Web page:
Fifty years ago this winter, the United Nations General Assembly adopted, without dissent, the Universal Declaration of Human Rights. This landmark manifesto aimed to promote respect for basic human rights and freedoms, and to "secure their universal and effective recognition and observance." Ratified in the dark yet hopeful days after the Second World War, the Declaration was seen as a powerful unifying force--not only as a means of bringing together the world's nations in common purpose, but also as a way to ensure the dignity and protection of all its citizens.
The human rights discourse has evolved much over the last half-century; indeed, recent years have seen the proliferation of arguments less "universal" in nature, including, for example, calls for a separate set of "Asian values" of human rights. These voices of dissent, among others, have necessitated a critical reexamination of the idea that human rights are universal in character.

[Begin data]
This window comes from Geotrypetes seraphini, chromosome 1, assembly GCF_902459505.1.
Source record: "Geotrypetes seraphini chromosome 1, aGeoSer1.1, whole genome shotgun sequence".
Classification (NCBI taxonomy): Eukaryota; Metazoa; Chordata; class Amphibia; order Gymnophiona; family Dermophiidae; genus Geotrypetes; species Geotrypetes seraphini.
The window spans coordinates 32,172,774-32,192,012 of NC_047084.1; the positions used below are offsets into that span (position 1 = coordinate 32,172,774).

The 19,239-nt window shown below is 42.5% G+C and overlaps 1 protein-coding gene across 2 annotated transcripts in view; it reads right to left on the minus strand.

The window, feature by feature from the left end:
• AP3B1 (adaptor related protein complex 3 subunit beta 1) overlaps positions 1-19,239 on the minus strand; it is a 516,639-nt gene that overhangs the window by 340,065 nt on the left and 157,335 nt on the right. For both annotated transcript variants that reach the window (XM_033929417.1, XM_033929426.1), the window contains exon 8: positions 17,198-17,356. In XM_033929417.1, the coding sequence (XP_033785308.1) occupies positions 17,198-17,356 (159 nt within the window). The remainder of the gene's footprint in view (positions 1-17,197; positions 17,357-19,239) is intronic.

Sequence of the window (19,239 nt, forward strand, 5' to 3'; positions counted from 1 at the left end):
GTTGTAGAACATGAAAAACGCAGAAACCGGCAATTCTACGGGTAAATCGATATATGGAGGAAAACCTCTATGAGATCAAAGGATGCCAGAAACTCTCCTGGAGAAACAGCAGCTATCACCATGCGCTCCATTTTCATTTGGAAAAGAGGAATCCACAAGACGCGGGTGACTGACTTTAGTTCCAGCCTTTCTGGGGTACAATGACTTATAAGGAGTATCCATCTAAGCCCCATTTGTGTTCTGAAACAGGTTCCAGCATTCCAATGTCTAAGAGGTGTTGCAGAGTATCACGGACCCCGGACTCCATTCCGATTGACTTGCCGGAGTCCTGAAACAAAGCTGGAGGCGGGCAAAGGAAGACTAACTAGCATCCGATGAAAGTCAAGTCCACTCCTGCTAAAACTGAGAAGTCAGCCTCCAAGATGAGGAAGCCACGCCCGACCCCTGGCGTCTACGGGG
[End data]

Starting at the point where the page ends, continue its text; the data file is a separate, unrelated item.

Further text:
This issue of the Harvard International Review examines the current state of human rights in our rapidly changing world. Amartya Sen introduces the symposium by evaluating the claim that non-Western societies are inherently inimical to so-called "Western" standards of liberty and freedom. Next, two prominent academics explore the relationship between particular religo-philosophical traditions and human rights. …